C is for Children

This year, I find myself appointed to the children’s committee of my local Quaker meeting. I’m a bit surprised at this, I’ve been going to meeting for over thirty years, mostly fairly regularly, mostly in the same meeting; helped on the children’s meeting rota all that time; brought up two children in the meeting and child-minded another one; and never been on children’s committee. Until now.
This has led me to think about what we are aiming to do, why we are doing it and how we are doing it.

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I’m sure we are not doing it because ‘the children are the future of the meeting’. The future of the meeting is more likely to be in the hands of those over fifties out there who haven’t even found Quakers yet. The children are the ‘now’ of the meeting, along with all the other people who worship with us regularly or occasionally, or join in with our other activities. Like everyone in the meeting they need opportunities for friendship and for learning; to feel part of the community and able to be themselves.

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I enjoy helping with the children’s meeting because I learn a lot, both in preparing for the sessions (especially if I am asked to lead a session on something I know little about) and from the youngsters’ responses and the chance to see things from their perspective. I like spending time with different members of the meeting in smaller groups with a certain amount of structure. This includes children’s meeting as well as bible study, Wednesday (writing) group and spiritual journeys. I especially like all age worship Sundays in Watford. The opportunity to chat with people over a simple relaxed breakfast, to join in simple activities together (chopping fruit, or painting, or playing as equals), to come together in worship is very welcome. I started going because I had children to go with, but I’ve kept going since they grew up and moved on.

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What are we trying to achieve? We want the children to be safe and happy. We hope they will find an understanding of something in our silent worship, but, like adults, some take to it easily and some find it really difficult. I hope they will gain some basic knowledge of Quakerism and of the Christianity in which it is rooted, and of the wide range of Quaker belief and activity in the world. I think we also want to encourage them to ask questions, and to seek their own answers while respecting other people’s views.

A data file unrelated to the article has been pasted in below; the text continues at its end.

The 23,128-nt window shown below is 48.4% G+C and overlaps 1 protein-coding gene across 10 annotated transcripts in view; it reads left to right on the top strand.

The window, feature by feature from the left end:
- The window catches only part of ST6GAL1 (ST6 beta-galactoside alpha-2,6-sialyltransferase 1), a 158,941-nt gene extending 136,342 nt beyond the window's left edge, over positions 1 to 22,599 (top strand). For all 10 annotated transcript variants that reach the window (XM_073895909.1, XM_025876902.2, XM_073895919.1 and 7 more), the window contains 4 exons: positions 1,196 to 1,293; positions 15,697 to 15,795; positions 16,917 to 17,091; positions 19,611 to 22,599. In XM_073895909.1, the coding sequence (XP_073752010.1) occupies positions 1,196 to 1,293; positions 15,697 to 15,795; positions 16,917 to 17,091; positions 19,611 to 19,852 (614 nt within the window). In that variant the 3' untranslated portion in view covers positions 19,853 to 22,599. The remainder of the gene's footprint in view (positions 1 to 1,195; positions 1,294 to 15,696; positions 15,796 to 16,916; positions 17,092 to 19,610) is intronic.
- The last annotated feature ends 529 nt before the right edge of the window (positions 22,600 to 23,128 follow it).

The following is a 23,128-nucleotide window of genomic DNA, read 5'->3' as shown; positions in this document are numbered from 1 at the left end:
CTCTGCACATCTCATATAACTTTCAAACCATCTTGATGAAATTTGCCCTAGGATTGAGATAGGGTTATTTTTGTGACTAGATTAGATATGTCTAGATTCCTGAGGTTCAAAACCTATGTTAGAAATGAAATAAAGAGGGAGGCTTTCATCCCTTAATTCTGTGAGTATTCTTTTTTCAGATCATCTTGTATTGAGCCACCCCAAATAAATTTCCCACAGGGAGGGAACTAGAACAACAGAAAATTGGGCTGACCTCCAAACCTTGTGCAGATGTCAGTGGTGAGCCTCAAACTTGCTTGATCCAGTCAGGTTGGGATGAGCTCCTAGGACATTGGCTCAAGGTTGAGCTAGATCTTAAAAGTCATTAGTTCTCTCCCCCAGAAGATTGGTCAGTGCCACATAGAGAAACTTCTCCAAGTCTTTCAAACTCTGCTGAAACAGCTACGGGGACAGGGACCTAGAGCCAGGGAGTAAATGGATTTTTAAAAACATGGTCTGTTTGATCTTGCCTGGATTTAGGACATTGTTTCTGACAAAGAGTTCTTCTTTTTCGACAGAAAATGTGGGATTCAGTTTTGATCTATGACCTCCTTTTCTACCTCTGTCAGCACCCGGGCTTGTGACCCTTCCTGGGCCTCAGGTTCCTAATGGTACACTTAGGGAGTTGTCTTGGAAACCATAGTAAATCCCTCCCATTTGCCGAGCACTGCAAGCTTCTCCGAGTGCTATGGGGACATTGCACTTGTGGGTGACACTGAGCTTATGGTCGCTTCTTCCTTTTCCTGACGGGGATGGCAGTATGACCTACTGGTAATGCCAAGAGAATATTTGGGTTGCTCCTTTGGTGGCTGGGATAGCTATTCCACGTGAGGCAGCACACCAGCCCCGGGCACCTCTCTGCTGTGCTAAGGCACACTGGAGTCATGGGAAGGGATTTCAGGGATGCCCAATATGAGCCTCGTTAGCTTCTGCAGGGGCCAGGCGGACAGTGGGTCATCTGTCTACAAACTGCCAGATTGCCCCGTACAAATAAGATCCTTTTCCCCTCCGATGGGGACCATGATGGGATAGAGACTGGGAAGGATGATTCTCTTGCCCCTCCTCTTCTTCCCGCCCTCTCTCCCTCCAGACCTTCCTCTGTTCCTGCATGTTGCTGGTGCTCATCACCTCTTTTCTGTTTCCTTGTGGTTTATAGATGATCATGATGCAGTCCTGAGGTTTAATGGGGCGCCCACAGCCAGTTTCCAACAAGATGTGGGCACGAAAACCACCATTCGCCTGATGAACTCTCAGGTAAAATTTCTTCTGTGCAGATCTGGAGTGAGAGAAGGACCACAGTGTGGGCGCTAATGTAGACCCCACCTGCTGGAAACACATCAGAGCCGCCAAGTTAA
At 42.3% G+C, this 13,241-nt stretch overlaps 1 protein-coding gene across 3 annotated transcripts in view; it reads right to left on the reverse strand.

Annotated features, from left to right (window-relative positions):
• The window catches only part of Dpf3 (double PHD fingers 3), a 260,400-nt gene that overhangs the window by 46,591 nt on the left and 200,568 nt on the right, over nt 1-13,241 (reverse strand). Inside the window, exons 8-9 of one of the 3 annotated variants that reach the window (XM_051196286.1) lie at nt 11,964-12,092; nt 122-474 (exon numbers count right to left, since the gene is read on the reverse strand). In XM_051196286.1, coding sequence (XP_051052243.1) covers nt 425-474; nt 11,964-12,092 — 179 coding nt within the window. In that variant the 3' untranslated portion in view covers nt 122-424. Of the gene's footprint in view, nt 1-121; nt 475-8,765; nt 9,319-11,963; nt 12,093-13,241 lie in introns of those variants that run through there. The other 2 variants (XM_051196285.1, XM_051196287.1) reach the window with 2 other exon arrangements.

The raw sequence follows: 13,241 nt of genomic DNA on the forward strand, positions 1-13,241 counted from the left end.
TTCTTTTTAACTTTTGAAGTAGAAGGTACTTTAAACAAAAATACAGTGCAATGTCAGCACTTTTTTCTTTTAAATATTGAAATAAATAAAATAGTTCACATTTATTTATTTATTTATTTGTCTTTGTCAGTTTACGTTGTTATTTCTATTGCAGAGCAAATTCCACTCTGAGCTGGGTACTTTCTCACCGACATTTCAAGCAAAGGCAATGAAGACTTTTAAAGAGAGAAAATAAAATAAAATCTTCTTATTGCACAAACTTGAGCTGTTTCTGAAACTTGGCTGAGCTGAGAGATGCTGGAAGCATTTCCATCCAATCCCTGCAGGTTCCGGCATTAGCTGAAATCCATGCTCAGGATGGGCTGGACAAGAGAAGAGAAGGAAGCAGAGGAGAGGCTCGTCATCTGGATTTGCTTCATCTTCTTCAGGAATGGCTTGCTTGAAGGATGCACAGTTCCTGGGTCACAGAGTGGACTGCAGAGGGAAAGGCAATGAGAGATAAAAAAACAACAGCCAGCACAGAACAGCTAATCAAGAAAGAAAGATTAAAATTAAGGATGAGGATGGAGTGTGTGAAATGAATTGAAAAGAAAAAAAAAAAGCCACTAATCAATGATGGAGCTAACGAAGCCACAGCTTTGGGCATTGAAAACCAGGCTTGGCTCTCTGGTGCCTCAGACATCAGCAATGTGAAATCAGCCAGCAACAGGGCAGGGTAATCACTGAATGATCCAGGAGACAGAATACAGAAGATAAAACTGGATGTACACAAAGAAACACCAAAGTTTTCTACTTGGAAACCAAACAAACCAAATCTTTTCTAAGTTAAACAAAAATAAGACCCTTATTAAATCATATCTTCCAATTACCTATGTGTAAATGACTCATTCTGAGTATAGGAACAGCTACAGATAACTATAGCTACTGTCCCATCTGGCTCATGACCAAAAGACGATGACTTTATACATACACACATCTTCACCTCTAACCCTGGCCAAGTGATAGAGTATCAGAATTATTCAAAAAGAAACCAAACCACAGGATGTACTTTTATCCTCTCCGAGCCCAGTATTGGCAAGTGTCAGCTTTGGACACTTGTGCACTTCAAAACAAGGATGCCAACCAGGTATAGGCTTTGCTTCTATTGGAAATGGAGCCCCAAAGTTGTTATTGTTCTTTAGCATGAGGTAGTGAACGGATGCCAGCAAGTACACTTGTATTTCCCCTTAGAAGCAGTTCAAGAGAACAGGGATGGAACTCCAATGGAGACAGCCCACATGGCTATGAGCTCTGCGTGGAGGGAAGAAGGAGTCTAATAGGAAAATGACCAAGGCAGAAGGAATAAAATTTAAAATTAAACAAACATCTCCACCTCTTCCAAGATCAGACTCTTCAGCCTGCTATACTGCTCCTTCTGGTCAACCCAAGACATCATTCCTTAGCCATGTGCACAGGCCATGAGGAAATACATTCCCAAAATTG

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How are we doing this? For the younger children, we read them stories, run around the garden, paint, draw, make models, maybe act out a story. We could sing or play music (though that’s not my strength). We also need to make time for being quiet together, reflecting on what we have done and listening to God. With the teenagers, we tend to do more discussion and less crafts and running around. That may or may not be a good approach. Of course, this is only the Sunday morning bit, many do take up other opportunities such as Area Meeting camp, Link group, summer school and Junior Yearly Meeting.
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It may be that these methods are good, but there may be other things we could try. I’m sure that it’s our attitudes and the way we behave that have the biggest impact in the long run. Treating the children and young people as a vital part of the meeting is a good place to start, including them in the planning and giving them some responsibility is a good way to progress. It’s also important to remember that people learn by doing, so we can all learn more about meeting for worship by coming together in worship than by talking about it (though talking has it’s place).

Let’s have some experiments: try different formats for all age worship; let young people be elders and conclude the worship; have the children join the adults at the end of meeting for worship instead of the beginning (or vice versa); worship outdoors; make a noise; invite the adults to listen to some stories; any other ideas?

3 thoughts on “C is for Children

  1. I agree with the view about children being part of the ‘now’ of the meeting rather than the future. People who haven’t found Quaker meeting yet being the future is rarely acknowledged.

  2. Your photographs have inspired me to play a round of I Know That Friend. So far I have identified three Friends, two locations and one table.

  3. Love your blog – having myself taught (5-7 yr olds) at Sunday school, was blown away at their precocious insights, profound wisdom and their simple acceptance of the Godly – I learnt far more about obedience to God and hearing from God from them, than anything I might have imparted to them!! The young are also fabulous at prayer, having none of the inhibitions that we adults seem to have acquired. We have large sunday school numbers, and have several classes, using young leaders (15 to 17 yr olds) to assist. As this ‘grows’ new leaders and helps to equip them and also presents as a half-way presence from the children themselves, to that of the older adult leaders. For example young leaders can lead games, prayers, creative workshops, etc using their lively energy & imagination.

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